Learning by Teaching: Reflections on Developing a Curriculum for School Mental Health Collaboration
Advances in School Mental Health
Interdisciplinary collaboration is identified as best practice in delivering effective school mental health services. Pre-service training, however, often uses discipline-specific curriculum, limiting students’ access to other disciplines and development of competency in interdisciplinary collaboration. Graduate students and faculty in this study worked collaboratively to develop a problem-based learning curriculum for promoting interdisciplinary collaboration in school mental health. Qualitative methods were used to evaluate the curriculum development process and its impact on the developers’ own competency in interdisciplinary collaboration. Five curriculum developers provided narrative responses to questions developed by the authors. Using content analysis coding, several categories emerged from the data. Key categories include participants learning more about their own and others’ disciplinary perspectives, training methods for interdisciplinary collaboration, and challenges and positive outcomes associated with interdisciplinary collaboration. The findings suggest that a collaborative curriculum development process in and of itself may be an effective model for improving interdisciplinary collaboration between school mental health practitioners. Recommendations for future research and practical implications are described.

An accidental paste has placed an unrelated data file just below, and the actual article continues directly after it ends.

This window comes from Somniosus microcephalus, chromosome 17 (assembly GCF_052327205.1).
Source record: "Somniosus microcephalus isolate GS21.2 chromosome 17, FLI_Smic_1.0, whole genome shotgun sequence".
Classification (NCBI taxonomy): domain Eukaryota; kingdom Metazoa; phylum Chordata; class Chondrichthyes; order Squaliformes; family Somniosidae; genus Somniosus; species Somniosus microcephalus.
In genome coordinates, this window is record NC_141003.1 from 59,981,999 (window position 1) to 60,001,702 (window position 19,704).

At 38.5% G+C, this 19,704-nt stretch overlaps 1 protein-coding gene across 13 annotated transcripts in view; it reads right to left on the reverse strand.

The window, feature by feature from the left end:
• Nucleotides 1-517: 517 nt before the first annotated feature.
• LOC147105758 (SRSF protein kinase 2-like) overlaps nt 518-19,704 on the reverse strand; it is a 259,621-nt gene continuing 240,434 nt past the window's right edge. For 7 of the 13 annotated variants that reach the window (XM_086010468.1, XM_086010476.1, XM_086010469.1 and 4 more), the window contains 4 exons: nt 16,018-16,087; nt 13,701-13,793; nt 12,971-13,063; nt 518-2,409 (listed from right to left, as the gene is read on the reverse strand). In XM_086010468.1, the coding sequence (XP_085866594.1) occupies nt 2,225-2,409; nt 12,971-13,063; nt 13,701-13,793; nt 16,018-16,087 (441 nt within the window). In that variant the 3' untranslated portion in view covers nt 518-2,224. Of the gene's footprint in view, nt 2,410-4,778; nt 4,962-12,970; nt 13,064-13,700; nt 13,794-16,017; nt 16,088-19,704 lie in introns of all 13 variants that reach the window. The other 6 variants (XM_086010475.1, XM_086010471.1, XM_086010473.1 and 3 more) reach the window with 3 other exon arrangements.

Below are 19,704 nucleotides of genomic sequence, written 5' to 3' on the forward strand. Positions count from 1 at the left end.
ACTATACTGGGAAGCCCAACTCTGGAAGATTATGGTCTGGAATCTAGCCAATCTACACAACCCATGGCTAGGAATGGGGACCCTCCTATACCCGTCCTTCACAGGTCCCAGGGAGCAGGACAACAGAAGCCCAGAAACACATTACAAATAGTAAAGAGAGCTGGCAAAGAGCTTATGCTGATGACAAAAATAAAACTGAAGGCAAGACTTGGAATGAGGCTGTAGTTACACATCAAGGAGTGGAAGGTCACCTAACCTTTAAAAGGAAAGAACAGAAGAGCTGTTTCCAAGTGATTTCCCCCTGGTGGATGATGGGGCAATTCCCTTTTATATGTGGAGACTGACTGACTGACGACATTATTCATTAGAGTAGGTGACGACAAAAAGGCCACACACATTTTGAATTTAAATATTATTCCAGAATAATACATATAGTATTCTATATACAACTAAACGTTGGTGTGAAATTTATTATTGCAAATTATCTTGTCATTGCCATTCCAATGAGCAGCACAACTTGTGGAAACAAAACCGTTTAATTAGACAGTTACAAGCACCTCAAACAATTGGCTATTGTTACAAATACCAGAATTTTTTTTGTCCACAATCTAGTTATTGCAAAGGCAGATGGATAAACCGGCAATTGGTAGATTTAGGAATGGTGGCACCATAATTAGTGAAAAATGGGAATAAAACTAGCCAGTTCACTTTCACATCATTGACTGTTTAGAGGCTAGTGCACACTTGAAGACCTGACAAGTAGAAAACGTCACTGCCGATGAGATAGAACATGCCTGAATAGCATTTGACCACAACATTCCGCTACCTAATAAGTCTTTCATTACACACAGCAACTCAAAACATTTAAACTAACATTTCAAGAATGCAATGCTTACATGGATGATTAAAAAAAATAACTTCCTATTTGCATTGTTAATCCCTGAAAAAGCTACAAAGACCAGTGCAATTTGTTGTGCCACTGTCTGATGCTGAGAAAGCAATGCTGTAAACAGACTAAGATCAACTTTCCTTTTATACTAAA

Splett, J. W., Coleman, S. L., Maras, M. A., Gibson, J. E., & Ball, A. (2011). Learning by teaching: Reflections on developing a curriculum for school mental health collaboration. Advances in School Mental Health, 4(2), 27-38.
Gibson, J. E.; Splett, J. W.; and Coleman, S. L., "Learning by Teaching: Reflections on Developing a Curriculum for School Mental Health Collaboration" (2011). Faculty Scholarship. Paper 158.